Is Canada's 'skills gap' really a non-issue?

Making the case for a looming labour shortage

The worker factory

Camosun College AV Services

A number of business groups, labour consultants and politicians are warning of a looming labour market crisis in Canada. The threat is two-pronged: a wave of baby boomers about to hit retirement age and a growing “mismatch” between the skills job candidates possess and those employers require. The Canadian Chamber of Commerce says there could be more than one million people unqualified for available positions by 2021.

But this week economists at TD Bank said the concerns are overblown. The report, written by deputy chief economist Derek Burleton and three others, suggests Canada’s job market has been relatively robust in recent years. “There is some evidence of tightness across certain occupations and regions, but the analysis failed to provide a real smoking gun,” the authors wrote.

Crisis averted? Not necessarily. Rick Miner, a consultant who has written several reports on Canada’s labour market, including one in 2010 called “Jobs without people, people without jobs,” says the TD report is mostly focused on the current labour market, which he concedes doesn’t look nearly as bad as it did just a few years ago. His most recent research shows that worker shortages have indeed become less acute in some occupations. That’s because Canadians over the age of 55 are lingering in the workforce and a weak economy has caused some employers to dial back hiring. More people are also getting a post-secondary education.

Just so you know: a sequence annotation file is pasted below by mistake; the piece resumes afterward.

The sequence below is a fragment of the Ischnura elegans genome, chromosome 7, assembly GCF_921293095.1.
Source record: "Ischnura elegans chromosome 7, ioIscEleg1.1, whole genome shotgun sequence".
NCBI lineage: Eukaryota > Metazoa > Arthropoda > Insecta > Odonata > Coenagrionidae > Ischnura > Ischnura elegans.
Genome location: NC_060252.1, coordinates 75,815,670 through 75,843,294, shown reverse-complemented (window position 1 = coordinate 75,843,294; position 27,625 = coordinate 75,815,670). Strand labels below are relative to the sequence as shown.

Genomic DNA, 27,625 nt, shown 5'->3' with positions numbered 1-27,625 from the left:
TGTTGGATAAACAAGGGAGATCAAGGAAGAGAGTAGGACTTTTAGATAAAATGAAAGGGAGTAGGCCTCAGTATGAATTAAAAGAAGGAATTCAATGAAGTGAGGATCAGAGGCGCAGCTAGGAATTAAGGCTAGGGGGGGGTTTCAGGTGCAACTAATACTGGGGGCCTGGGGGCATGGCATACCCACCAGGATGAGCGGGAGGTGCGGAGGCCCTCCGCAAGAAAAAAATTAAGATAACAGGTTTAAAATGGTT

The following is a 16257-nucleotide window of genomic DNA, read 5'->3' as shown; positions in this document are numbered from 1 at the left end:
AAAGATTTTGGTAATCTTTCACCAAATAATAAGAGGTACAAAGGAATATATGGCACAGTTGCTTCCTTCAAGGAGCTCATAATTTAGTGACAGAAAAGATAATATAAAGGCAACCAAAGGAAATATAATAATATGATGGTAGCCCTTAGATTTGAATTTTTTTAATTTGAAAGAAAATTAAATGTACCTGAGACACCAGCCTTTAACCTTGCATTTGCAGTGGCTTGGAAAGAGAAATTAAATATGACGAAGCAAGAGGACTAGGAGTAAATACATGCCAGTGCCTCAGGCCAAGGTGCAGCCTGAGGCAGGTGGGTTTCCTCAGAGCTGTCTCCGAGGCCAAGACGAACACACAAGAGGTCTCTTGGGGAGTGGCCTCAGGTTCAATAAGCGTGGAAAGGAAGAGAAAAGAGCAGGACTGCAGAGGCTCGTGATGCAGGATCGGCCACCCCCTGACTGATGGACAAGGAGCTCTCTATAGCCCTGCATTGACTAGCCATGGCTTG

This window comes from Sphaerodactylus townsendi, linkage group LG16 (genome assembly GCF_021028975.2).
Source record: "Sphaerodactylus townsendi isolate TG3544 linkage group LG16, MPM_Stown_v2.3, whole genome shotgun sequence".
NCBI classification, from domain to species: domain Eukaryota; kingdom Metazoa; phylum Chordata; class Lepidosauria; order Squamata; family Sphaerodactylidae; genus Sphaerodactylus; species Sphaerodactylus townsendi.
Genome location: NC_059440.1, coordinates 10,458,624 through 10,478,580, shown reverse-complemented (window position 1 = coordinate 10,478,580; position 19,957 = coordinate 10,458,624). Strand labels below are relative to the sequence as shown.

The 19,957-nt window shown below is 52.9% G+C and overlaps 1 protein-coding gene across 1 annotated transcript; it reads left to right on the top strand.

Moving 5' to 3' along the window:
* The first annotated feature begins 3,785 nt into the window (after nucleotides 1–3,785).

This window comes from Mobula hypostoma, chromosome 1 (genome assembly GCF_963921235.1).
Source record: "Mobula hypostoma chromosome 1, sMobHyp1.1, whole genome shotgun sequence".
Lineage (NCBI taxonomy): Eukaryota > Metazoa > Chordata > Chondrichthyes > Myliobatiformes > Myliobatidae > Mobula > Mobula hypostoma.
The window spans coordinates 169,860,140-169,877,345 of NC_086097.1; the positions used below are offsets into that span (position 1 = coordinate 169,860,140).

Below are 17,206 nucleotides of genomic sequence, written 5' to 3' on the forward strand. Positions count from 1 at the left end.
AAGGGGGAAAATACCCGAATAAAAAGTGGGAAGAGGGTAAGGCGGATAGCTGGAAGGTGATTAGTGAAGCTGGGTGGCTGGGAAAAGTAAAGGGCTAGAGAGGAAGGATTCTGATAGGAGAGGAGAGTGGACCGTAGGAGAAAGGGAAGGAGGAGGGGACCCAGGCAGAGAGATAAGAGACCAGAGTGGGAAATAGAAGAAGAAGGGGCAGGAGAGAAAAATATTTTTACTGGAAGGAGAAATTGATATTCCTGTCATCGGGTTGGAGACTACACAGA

The problem is there’s no guarantee those mitigating trends will continue indefinitely, whereas Canada’s shifting demographic profile isn’t going anywhere. It’s also unlikely that Canada’s research-focused (as opposed to skills-focused) post-secondary education system will suddenly start producing thousands of highly-skilled workers. Miner writes in an email:

They [TD’s economists] are reluctant to project into the future, but then go into explanations of what could happen to minimize any labour force shortages. That is really the point of my current and earlier research. We can either proactively attempt to make changes to increase the size of the work force/skill levels or we can assume, as TD does, that economic principles will take care of the problem and the market will adjust itself. I am less willing to assume that economic principles/theory will rectify the situation the way we would like to see it occur.

The problem could be rectified by off-shoring more jobs in cases where an appropriate labour force was not available. It could also be solved by moving business to jurisdiction with better labour supplies. One could also decide to use capital to substitute for labour, which might have some good points but could negatively impact on employment unless the new technology was made in Canada. There are others (Canadian Chamber of Commerce, Economic and Social Development Canada, Labour ministries in B.C., Alberta and Saskatchewan, numerous industry associations, IBM, Engineers Canada, etc.) that say there is a labour shortage and it is constraining their growth. I guess the biggest question is whether classical economic approaches are the ones we should use to understand the future.